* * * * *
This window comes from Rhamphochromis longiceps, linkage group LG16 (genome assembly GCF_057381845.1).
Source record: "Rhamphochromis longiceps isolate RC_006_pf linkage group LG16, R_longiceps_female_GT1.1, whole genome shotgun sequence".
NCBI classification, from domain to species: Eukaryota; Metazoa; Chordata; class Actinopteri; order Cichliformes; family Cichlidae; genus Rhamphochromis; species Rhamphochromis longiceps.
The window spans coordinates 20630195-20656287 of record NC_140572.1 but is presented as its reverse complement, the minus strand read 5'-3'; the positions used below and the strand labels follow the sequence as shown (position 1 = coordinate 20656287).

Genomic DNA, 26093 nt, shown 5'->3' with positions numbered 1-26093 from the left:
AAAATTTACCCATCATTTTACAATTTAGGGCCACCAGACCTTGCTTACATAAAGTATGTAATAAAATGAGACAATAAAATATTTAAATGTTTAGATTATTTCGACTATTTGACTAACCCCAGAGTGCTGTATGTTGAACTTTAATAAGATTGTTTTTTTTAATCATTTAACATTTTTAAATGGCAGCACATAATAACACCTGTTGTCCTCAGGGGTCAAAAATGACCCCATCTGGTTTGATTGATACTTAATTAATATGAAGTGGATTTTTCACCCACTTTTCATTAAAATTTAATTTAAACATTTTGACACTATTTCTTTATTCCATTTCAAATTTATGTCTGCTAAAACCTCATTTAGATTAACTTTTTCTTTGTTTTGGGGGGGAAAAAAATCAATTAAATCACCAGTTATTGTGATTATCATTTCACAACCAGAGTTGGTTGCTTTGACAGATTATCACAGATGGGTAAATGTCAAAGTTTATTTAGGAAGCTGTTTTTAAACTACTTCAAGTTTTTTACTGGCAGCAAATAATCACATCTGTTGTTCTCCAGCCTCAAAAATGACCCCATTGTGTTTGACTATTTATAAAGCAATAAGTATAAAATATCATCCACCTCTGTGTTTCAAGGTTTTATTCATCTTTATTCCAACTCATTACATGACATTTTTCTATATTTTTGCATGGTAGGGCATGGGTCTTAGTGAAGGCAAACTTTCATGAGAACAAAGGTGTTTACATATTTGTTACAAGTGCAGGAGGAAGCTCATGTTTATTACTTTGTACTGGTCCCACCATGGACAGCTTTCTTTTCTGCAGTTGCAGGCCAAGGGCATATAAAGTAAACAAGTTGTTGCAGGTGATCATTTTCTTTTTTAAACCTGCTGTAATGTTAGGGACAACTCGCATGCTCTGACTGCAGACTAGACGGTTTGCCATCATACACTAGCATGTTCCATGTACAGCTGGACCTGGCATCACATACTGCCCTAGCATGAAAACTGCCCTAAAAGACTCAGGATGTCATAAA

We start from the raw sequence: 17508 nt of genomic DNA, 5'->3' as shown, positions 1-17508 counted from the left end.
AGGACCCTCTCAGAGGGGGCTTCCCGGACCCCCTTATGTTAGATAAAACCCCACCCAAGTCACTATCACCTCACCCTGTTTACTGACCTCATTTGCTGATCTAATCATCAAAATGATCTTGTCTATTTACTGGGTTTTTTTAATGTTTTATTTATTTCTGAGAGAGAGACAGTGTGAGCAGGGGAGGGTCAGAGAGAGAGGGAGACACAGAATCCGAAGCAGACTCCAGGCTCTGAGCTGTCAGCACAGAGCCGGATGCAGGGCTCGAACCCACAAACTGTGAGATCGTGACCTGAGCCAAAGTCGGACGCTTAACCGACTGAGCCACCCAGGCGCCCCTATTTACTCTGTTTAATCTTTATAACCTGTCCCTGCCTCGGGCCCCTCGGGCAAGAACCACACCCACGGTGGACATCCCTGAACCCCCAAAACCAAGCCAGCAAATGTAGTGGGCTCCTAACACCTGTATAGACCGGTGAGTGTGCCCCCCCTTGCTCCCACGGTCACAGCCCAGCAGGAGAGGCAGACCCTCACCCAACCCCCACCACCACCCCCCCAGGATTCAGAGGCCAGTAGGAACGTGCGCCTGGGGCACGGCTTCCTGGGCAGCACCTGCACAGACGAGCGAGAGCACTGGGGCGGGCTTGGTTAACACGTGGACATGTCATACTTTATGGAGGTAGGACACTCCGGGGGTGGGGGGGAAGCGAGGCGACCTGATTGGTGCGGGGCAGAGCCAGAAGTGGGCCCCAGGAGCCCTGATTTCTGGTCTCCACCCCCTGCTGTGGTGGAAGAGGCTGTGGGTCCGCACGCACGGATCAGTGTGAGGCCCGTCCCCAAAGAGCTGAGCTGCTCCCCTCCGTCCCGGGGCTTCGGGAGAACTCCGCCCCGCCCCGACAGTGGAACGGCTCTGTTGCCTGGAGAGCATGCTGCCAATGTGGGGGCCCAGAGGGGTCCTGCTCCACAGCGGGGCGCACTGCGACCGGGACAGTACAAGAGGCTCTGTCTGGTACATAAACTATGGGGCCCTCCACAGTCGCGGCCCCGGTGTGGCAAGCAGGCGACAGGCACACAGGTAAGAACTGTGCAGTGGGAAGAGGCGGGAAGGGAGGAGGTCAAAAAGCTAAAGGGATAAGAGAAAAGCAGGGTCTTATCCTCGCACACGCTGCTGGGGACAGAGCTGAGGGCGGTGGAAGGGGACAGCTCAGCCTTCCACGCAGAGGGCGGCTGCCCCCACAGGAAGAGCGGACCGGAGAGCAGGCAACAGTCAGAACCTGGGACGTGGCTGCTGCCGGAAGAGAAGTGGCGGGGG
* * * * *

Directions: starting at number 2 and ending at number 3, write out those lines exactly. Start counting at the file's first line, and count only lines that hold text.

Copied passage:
Source record: "Rhamphochromis longiceps isolate RC_006_pf linkage group LG16, R_longiceps_female_GT1.1, whole genome shotgun sequence".
NCBI classification, from domain to species: Eukaryota; Metazoa; Chordata; class Actinopteri; order Cichliformes; family Cichlidae; genus Rhamphochromis; species Rhamphochromis longiceps.